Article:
Bill Chase

Bill Chase (October 20, 1934 – August 9, 1974) was an American trumpeter and leader of the jazz-rock band Chase.

Bill Chase
Birth nameWilliam Edward Chiaiese
Born(1934-10-20)October 20, 1934
Squantum, Massachusetts, U.S.
DiedAugust 9, 1974(1974-08-09) (aged 39)
Jackson, Minnesota
GenresJazz rock, swing
Associated actsChase


Bill Chase was born William Edward Chiaiese on October 20, 1934, to an Italian-American family in Squantum, Massachusetts.[1] His parents changed their name to Chase because they thought Chiaiese was difficult to pronounce.[1] His father played trumpet in the Gillette Marching Band and encouraged his son's musical interests, which included violin and drums. In his mid-teens he settled on trumpet. Chase attended his first Stan Kenton concert, which included trumpeters Conte Candoli and Maynard Ferguson.[1]

After graduating from high school, he studied classical trumpet at the New England Conservatory but switched to the Schillinger House of Music (Berklee College of Music).[2] His instructors included Herb Pomeroy[2] and Armando Ghitalla.[1]

Chase played lead trumpet with Maynard Ferguson in 1958, Stan Kenton in 1959, and Woody Herman's Thundering Herd during the 1960s.[3]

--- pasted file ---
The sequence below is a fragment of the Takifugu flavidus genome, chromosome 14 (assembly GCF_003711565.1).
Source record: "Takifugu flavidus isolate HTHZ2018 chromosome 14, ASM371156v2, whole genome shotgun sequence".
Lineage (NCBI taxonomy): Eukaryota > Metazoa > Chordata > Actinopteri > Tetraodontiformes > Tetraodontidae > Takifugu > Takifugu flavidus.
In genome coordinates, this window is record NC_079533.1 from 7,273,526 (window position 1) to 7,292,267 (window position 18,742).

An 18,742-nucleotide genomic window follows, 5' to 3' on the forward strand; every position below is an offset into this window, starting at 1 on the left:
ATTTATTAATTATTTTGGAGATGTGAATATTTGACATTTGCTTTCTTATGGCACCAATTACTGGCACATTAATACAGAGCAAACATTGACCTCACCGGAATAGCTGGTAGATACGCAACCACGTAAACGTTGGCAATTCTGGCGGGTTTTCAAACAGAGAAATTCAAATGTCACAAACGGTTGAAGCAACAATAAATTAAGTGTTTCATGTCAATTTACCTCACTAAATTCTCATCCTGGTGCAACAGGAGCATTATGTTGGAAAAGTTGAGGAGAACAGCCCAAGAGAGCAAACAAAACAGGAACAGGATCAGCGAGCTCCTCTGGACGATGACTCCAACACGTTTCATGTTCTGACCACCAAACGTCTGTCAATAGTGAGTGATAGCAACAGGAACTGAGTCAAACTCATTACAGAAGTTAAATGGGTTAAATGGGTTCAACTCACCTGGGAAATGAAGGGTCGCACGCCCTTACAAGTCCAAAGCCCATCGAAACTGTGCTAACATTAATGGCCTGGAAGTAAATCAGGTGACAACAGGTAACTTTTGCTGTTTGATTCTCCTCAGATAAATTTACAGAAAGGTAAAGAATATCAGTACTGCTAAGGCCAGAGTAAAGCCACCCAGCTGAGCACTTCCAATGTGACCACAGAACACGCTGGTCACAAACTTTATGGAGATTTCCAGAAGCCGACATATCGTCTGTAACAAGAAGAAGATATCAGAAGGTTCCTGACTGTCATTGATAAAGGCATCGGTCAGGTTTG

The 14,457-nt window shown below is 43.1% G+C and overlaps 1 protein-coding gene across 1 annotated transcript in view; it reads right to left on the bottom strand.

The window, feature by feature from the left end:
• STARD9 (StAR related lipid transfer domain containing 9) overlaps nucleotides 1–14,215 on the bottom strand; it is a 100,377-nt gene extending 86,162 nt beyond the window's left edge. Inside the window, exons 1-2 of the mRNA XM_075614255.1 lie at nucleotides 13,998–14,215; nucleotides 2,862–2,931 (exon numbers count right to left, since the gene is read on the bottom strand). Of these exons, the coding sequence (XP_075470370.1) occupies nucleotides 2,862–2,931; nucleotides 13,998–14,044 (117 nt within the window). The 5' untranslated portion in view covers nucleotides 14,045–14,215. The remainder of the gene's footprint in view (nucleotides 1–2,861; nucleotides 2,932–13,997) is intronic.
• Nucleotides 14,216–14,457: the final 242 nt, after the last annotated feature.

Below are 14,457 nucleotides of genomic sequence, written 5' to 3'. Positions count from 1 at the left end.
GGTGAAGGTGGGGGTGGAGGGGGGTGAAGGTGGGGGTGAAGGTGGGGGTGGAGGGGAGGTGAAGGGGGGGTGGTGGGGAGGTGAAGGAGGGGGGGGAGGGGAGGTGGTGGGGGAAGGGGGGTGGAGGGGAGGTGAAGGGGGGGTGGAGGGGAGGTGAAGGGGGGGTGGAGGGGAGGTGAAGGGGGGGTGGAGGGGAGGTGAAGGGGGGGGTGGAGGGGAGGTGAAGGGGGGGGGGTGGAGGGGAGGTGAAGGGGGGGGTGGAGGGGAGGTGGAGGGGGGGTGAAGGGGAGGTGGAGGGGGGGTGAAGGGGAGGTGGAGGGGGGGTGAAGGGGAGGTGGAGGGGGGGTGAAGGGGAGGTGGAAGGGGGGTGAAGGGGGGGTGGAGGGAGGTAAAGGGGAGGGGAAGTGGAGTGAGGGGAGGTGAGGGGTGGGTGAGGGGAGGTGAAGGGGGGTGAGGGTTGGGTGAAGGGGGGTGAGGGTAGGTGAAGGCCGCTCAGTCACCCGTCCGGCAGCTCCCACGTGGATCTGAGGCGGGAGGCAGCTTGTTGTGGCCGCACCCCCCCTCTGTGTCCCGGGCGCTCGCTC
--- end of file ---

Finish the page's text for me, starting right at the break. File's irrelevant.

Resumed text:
One of Chase's charts from this period, "Camel Walk", was published in the 1963 Downbeat magazine yearbook. From 1966 to 1970 he freelanced in Las Vegas, working with Vic Damone and Tommy Vig.[4] In 1967 he led a six-piece band at the Dunes and Riviera Hotel where he was featured in the Frederick Apcar lounge production of Vive Les Girls, for which Chase arranged the music.

In 1971 he started a jazz rock band that mixed pop, rock, blues, and four trumpets.[5] The debut album Chase was released in April 1971. Chase was joined by Ted Piercefield, Alan Ware, and Jerry Van Blair, three jazz trumpeters who were adept at vocals and arranging. They were backed up by a rhythm section consisting of Phil Porter on keyboards, Angel South on guitar, Dennis Johnson on bass, and John "Jay Burrid" Mitthaur on percussion. Rounding out the group was Terry Richards, who was the lead vocalist on the first album. The album contains Chase's most popular song, "Get It On", released as a single that spent 13 weeks on the charts beginning in May 1971. The song features what Jim Szantor of Downbeat magazine called "the hallmark of the Chase brass—complex cascading lines; a literal waterfall of trumpet timbre and technique." The band received a Best New Artist Grammy nomination, but was edged out by rising star Carly Simon.